A. As witnesses, they justified the credibility of their testimony, in testifying only of such things as they themselves had seen and heard, and in hazarding their lives for this testimony, and sealing it with their blood. And God was pleased to confirm this testimony, by endowing them with the power of working miracles, whereby they spake all languages, healed diseases, cast out devils, foretold things to come, raised the dead. These sensible demonstrations of a divine power gave credit to their testimony among those to whom they were otherwise unknown, and enabled them to establish throughout the earth the pure and self-denying religon of their Master, though it was opposed by the pride, the prejudices, and the power of the world.

Q Since the proof of the Christian religion to us, in the present age, depends on our being satisfied of the truth of the matters of fact recorded in the gospel, what method will you take to prove this point ?

A. There are four rules that make it impossible for matters of fact to be false, where they all concur. First, That the matter of fact be such as that men's outward senses, their eyes and ears, may be judges of it. Secondly, That it be done publicly in the face of the world. Thirdly, That not only public monuments be kept in memory of it, but that some outward action commemorating it should ever afterwards be performed. Fourthly, That such monuments and such actions or observances be instituted and do commence from the time when the matter of fact was done.

Matt. xx. 19. Mark x. 33, 34. Matt. xvi. 21. xxvi. 21, &c. Luke xxiv. Mark xvi. 17, 18. i Leslie's Short and Easy Method with the Deists.

2

r Matt. xxiv.

& Matt. xxiv. 14. XX. 8. xvi. 18. 49.

Q. Wherein appear the advantages of these rules for the proof of matters of fact?

A. The two first rules make it impossible for any such matter of fact to be imposed upon men at the time it was said to be done ; because every man's eyes and senses would contradict it. And the two last rules make it impossible that

any such matter of fact should be invented some time after, and imposed upon the credulity of after ages; because, whenever such matter of fact came to be invented, if not only monuments were said to remain of it, but likewise public actions and observances were said to be constantly used ever since the matter of fact was said to be done, the deceit must be detected by no such monuments appearing, and by the experience of all persons, who must know that no such actions or observances were used by them.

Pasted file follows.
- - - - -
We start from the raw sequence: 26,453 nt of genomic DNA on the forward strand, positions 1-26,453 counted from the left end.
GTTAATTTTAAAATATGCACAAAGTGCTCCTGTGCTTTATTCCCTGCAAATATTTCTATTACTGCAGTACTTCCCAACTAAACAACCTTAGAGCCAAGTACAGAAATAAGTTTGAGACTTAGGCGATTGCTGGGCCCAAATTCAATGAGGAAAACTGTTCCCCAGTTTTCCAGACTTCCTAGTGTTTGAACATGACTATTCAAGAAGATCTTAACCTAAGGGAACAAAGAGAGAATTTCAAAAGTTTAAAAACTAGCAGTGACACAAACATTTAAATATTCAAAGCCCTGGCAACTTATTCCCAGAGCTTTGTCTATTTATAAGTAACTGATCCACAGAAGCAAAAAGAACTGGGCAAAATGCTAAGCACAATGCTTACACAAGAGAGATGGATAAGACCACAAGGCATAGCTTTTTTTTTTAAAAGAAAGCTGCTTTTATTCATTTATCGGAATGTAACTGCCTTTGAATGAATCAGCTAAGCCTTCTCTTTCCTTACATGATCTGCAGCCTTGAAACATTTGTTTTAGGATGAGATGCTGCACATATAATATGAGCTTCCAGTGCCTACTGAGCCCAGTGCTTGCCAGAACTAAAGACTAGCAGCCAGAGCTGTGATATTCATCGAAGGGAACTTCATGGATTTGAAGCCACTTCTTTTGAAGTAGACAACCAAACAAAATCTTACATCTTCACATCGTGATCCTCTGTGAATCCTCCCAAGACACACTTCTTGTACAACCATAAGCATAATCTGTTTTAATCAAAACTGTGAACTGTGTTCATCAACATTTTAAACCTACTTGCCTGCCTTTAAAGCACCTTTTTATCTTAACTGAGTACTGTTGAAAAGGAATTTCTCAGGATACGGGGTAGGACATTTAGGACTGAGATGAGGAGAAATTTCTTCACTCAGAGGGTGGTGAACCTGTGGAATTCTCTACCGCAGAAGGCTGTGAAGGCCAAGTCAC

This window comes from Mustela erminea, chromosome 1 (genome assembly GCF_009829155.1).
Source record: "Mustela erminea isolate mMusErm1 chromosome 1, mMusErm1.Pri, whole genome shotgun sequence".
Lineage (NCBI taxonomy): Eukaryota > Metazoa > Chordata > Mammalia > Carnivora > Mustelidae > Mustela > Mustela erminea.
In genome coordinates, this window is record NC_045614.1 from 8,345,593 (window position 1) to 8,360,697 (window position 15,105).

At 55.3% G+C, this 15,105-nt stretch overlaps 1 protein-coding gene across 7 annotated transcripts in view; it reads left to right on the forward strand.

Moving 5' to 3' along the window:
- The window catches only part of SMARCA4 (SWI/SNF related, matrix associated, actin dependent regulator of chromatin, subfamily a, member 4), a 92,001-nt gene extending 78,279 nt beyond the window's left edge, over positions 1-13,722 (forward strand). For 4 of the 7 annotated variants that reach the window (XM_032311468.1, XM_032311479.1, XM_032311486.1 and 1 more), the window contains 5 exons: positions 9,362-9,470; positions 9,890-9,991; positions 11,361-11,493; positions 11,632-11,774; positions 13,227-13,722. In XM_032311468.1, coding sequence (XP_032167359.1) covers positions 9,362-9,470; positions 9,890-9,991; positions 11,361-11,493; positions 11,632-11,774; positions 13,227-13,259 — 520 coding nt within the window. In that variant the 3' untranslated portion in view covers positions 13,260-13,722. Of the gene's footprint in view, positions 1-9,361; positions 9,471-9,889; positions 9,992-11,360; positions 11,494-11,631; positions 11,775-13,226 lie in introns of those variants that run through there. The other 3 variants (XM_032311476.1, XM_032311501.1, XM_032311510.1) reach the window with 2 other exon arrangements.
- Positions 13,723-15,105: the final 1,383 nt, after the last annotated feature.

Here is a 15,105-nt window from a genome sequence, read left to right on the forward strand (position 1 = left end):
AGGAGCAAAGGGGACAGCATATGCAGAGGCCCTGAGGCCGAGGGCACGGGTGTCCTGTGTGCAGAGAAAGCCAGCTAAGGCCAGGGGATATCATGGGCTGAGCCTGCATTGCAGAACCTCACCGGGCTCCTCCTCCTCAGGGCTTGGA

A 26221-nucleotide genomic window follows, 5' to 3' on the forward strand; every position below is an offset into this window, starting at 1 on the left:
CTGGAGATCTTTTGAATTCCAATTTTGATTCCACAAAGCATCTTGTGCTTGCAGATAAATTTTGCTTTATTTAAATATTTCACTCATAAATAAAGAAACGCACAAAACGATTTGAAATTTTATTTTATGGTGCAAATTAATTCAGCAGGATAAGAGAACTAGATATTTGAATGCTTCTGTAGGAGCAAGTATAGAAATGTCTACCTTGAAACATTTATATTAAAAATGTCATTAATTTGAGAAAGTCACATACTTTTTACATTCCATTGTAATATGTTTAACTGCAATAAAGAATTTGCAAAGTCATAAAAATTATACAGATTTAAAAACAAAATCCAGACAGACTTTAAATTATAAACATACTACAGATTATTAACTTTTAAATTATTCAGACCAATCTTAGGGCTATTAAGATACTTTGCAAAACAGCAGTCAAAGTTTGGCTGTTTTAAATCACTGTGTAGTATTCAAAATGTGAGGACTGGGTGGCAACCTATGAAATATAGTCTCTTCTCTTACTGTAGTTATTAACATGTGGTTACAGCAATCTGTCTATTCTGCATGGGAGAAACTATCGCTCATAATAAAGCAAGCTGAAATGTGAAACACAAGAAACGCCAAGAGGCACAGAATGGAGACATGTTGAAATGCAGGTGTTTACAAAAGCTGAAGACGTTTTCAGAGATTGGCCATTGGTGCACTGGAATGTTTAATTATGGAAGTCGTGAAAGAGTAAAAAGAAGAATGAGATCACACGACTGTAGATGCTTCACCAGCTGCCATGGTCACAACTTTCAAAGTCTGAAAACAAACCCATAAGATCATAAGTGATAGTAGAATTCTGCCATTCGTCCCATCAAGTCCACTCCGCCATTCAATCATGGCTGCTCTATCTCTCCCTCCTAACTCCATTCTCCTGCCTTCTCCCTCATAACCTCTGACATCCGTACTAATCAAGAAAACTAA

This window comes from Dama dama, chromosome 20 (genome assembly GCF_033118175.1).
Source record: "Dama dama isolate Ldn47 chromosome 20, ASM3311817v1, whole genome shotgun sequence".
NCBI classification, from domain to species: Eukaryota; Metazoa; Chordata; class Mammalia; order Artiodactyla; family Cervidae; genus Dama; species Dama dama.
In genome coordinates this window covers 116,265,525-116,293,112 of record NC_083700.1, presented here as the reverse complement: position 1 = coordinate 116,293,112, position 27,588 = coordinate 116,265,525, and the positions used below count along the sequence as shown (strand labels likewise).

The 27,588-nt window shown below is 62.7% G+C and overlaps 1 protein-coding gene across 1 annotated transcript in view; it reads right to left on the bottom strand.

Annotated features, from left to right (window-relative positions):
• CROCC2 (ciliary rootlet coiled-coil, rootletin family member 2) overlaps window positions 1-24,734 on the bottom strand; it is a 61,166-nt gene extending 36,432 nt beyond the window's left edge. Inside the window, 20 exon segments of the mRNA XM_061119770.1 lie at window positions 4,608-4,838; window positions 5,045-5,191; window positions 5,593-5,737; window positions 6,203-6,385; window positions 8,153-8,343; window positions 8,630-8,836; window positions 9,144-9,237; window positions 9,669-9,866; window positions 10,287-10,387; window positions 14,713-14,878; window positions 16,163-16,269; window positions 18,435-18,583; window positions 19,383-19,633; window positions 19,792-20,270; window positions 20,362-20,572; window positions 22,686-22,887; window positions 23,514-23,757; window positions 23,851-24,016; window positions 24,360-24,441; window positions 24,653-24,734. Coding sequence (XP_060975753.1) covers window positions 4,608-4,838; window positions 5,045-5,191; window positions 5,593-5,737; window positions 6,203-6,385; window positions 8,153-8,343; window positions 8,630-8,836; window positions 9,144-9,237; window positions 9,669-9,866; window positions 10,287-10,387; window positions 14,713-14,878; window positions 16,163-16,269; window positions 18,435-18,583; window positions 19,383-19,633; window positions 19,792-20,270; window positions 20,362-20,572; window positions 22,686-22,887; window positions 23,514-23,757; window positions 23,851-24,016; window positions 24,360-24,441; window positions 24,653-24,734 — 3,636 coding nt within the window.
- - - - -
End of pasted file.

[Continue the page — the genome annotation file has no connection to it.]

Q. Show how these four rules meet in the matters of fact recorded in the gospel of our blessed Saviour.

A. According to the two first rules, the matters of fact of the gospel were such of which men's outward senses, their eyes and ears, could judge, and were done publicly in the face of the world; and thus our Saviour argues with his accusers," I spake openly to the world, and in secret have 1 said nothing: And it is related in the Acts," that three thousand at one time, and five thousand at another, were converted

upon the conviction of what they had seen, what had been done publicly before their eyes, wherein it was impossible to have imposed upon them. According to the two last rules, we find Baptism and the Lord's Supper were instituted as perpetual memorials of these things, and this at the very time when these things were said to be done ; and have been observed, without interruption, in all ages, through the whole Christian world, from that time to the present : And Christ himself did ordain apostles and other ministers of his gospel to preach and administer these sacraments, and to govern his Church, and that always unto the end of the world; and they

w Jobp xviii. 20.

• Acts ii. 41.

w Acte iv. 4.